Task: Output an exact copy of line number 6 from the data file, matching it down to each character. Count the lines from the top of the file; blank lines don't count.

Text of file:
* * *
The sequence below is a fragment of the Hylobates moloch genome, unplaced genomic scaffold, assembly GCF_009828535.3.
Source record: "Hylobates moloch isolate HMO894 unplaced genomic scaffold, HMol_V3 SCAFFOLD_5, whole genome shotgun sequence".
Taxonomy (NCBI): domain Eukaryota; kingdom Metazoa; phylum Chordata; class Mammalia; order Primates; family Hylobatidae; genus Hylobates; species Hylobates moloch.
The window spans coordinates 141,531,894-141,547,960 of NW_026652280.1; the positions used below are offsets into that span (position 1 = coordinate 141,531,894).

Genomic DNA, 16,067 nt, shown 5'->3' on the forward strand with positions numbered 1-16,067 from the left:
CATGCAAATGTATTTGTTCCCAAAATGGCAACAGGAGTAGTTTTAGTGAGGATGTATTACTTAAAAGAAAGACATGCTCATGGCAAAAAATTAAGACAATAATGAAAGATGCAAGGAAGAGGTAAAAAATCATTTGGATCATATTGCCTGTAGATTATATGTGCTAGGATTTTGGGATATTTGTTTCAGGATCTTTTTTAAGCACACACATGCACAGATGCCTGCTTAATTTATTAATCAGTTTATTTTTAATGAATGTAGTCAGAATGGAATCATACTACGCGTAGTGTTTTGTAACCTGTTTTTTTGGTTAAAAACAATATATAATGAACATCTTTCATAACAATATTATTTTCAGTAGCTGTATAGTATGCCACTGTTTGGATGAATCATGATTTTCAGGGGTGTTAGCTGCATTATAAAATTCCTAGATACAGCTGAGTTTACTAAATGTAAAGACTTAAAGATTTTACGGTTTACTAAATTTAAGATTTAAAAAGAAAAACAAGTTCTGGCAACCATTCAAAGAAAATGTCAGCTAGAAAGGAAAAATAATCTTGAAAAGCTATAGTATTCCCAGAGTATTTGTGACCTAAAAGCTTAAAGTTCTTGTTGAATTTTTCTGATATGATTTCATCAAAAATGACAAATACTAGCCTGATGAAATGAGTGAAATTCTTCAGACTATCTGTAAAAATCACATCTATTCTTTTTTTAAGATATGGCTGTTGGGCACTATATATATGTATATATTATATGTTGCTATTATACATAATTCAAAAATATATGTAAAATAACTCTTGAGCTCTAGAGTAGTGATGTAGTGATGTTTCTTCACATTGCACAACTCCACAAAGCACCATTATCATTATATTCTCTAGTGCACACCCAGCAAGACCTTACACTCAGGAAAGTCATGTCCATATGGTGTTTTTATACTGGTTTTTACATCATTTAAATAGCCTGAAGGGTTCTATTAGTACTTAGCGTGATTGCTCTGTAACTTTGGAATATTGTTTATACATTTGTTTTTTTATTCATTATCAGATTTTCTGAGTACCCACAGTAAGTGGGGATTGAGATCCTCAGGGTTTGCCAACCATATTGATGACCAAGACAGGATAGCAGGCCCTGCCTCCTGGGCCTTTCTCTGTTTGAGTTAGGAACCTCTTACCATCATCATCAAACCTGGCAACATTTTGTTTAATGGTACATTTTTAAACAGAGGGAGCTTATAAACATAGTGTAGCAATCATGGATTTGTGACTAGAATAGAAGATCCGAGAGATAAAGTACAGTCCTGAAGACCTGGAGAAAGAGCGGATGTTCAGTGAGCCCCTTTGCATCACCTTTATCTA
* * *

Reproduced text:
CATGCAAATGTATTTGTTCCCAAAATGGCAACAGGAGTAGTTTTAGTGAGGATGTATTACTTAAAAGAAAGACATGCTCATGGCAAAAAATTAAGACAATAATGAAAGATGCAAGGAAGAGGTAAAAAATCATTTGGATCATATTGCCTGTAGATTATATGTGCTAGGATTTTGGGATATTTGTTTCAGGATCTTTTTTAAGCACACACATGCACAGATGCCTGCTTAATTTATTAATCAGTTTATTTTTAATGAATGTAGTCAGAATGGAATCATACTACGCGTAGTGTTTTGTAACCTGTTTTTTTGGTTAAAAACAATATATAATGAACATCTTTCATAACAATATTATTTTCAGTAGCTGTATAGTATGCCACTGTTTGGATGAATCATGATTTTCAGGGGTGTTAGCTGCATTATAAAATTCCTAGATACAGCTGAGTTTACTAAATGTAAAGACTTAAAGATTTTACGGTTTACTAAATTTAAGATTTAAAAAGAAAAACAAGTTCTGGCAACCATTCAAAGAAAATGTCAGCTAGAAAGGAAAAATAATCTTGAAAAGCTATAGTATTCCCAGAGTATTTGTGACCTAAAAGCTTAAAGTTCTTGTTGAATTTTTCTGATATGATTTCATCAAAAATGACAAATACTAGCCTGATGAAATGAGTGAAATTCTTCAGACTATCTGTAAAAATCACATCTATTCTTTTTTTAAGATATGGCTGTTGGGCACTATATATATGTATATATTATATGTTGCTATTATACATAATTCAAAAATATATGTAAAATAACTCTTGAGCTCTAGAGTAGTGATGTAGTGATGTTTCTTCACATTGCACAACTCCACAAAGCACCATTATCATTATATTCTCTAGTGCACACCCAGCAAGACCTTACACTCAGGAAAGTCATGTCCATATGGTGTTTTTATACTGGTTTTTACATCATTTAAATAGCCTGAAGGGTTCTATTAGTACTTAGCGTGATTGCTCTGTAACTTTGGAATATTGTTTATACATTTGTTTTTTTATTCATTATCAGATTTTCTGAGTACCCACAGTAAGTGGGGATTGAGATCCTCAGGGTTTGCCAACCATATTGATGACCAAGACAGGATAGCAGGCCCTGCCTCCTGGGCCTTTCTCTGTTTGAGTTAGGAACCTCTTACCATCATCATCAAACCTGGCAACATTTTGTTTAATGGTACATTTTTAAACAGAGGGAGCTTATAAACATAGTGTAGCAATCATGGATTTGTGACTAGAATAGAAGATCCGAGAGATAAAGTACAGTCCTGAAGACCTGGAGAAAGAGCGGATGTTCAGTGAGCCCCTTTGCATCACCTTTATCTA